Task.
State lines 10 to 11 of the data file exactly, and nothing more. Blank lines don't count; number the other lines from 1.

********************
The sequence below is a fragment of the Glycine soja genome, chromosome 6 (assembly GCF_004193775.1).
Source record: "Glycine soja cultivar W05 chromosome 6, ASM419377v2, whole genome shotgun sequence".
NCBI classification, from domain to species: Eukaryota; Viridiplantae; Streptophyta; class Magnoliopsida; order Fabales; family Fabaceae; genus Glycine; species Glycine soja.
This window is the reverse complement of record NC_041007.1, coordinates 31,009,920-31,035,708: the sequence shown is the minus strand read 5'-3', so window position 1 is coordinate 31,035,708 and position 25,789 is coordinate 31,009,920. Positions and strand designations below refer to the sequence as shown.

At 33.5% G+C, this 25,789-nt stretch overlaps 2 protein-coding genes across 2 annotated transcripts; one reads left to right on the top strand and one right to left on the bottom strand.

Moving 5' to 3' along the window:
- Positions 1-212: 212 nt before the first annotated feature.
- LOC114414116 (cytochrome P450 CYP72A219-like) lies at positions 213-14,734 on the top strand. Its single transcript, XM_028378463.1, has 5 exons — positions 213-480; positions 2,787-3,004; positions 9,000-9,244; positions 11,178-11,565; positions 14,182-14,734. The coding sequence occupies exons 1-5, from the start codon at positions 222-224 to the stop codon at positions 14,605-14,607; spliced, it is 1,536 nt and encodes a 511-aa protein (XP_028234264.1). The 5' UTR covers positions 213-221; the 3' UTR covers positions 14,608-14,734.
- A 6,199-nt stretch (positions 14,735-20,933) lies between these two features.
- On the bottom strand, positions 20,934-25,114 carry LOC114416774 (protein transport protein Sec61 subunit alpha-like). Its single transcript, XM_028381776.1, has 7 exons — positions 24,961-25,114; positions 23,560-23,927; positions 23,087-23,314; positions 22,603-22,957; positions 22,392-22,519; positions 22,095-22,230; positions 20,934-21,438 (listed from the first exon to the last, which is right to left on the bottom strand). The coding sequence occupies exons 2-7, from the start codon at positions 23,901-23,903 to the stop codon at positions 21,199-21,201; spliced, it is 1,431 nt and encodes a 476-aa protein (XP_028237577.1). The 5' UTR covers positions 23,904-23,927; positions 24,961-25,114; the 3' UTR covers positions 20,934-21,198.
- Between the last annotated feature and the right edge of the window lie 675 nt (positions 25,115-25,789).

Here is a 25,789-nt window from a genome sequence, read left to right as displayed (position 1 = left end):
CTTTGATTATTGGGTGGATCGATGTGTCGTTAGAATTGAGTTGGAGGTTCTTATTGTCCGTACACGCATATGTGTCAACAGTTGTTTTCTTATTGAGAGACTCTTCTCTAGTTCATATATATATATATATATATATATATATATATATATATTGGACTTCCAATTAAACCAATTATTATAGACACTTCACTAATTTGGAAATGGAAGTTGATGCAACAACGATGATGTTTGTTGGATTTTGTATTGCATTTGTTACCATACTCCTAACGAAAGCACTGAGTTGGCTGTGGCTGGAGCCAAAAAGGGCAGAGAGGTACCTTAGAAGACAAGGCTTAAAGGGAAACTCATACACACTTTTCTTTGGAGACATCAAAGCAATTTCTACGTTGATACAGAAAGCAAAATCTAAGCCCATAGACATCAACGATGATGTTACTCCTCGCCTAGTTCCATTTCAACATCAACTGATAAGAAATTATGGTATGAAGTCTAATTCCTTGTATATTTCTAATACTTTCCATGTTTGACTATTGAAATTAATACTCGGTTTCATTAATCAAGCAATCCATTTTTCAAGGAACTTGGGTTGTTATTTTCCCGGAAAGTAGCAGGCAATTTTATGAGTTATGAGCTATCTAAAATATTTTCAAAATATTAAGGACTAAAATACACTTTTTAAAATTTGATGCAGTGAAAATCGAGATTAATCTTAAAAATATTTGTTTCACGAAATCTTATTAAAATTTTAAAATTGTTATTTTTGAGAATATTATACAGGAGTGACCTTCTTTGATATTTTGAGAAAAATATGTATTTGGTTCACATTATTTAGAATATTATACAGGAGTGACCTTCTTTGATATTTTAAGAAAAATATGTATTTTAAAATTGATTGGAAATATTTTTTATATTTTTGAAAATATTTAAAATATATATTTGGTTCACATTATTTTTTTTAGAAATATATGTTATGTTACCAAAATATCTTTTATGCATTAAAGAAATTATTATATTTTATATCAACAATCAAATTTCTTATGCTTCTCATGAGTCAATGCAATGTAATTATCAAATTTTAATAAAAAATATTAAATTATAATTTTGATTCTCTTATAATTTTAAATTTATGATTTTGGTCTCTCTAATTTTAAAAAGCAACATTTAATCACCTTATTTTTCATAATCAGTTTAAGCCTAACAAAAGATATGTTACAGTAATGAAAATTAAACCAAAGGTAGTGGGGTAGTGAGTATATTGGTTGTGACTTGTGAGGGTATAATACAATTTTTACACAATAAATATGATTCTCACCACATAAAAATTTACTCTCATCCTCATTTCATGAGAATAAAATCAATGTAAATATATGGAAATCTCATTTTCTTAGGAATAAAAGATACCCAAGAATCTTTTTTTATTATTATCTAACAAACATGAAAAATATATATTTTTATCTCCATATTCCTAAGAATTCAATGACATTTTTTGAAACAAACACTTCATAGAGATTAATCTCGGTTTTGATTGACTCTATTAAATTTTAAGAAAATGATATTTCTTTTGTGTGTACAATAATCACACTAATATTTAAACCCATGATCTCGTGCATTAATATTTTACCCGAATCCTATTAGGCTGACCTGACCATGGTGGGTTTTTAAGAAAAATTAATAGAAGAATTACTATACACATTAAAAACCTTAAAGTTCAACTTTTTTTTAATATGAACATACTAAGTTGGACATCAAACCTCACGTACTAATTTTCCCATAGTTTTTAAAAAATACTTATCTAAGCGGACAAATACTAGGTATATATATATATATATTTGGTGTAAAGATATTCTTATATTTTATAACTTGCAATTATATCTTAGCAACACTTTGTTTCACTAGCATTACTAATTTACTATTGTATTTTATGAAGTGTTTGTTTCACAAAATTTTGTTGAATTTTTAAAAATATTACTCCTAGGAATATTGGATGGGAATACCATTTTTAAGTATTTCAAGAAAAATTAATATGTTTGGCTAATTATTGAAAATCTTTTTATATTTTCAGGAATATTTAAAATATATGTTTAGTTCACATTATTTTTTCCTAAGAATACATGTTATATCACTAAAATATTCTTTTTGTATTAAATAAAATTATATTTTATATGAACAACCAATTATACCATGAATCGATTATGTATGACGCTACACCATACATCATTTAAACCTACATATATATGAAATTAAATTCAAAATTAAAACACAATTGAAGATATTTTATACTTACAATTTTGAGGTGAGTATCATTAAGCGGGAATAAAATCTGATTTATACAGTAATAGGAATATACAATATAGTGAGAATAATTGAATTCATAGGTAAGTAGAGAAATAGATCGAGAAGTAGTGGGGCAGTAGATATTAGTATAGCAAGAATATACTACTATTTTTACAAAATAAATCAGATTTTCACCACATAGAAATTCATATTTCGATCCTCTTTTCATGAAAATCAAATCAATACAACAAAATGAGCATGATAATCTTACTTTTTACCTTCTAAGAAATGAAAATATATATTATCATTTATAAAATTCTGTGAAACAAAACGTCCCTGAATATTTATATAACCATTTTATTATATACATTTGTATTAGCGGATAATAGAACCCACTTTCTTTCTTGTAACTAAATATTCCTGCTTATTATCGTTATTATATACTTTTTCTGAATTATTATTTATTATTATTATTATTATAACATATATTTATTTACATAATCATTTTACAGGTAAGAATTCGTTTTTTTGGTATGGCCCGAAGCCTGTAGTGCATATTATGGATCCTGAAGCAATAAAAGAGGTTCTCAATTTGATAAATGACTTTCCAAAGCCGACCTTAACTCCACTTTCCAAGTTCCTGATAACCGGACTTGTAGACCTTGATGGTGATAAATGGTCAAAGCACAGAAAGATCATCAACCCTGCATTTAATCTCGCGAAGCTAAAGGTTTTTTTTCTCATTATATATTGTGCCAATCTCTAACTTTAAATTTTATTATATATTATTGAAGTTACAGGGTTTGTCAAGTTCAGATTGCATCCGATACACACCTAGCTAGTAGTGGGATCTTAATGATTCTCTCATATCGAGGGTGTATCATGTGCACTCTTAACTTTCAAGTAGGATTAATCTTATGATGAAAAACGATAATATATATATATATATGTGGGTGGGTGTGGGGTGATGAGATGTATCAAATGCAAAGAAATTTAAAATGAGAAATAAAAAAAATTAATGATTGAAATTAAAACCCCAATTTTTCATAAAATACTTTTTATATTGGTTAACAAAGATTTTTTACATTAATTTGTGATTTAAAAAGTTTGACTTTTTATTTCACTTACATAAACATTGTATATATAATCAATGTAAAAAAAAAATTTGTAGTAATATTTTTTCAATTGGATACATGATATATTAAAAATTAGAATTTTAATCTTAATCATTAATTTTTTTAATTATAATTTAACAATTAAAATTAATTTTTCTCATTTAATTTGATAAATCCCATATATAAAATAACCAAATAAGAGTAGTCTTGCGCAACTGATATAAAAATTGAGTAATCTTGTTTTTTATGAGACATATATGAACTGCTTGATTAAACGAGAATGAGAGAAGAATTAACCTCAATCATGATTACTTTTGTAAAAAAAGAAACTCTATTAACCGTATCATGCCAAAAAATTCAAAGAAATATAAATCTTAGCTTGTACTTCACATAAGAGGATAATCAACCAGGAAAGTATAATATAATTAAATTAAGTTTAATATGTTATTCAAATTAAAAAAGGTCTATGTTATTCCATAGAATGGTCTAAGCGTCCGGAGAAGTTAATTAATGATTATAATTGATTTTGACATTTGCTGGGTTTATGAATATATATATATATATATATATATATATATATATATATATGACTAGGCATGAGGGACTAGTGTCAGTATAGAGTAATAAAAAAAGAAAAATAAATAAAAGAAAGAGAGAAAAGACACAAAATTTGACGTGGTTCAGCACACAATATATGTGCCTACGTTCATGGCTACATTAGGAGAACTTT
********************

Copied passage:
- On the bottom strand, positions 20,934-25,114 carry LOC114416774 (protein transport protein Sec61 subunit alpha-like). Its single transcript, XM_028381776.1, has 7 exons — positions 24,961-25,114; positions 23,560-23,927; positions 23,087-23,314; positions 22,603-22,957; positions 22,392-22,519; positions 22,095-22,230; positions 20,934-21,438 (listed from the first exon to the last, which is right to left on the bottom strand). The coding sequence occupies exons 2-7, from the start codon at positions 23,901-23,903 to the stop codon at positions 21,199-21,201; spliced, it is 1,431 nt and encodes a 476-aa protein (XP_028237577.1). The 5' UTR covers positions 23,904-23,927; positions 24,961-25,114; the 3' UTR covers positions 20,934-21,198.
- Between the last annotated feature and the right edge of the window lie 675 nt (positions 25,115-25,789).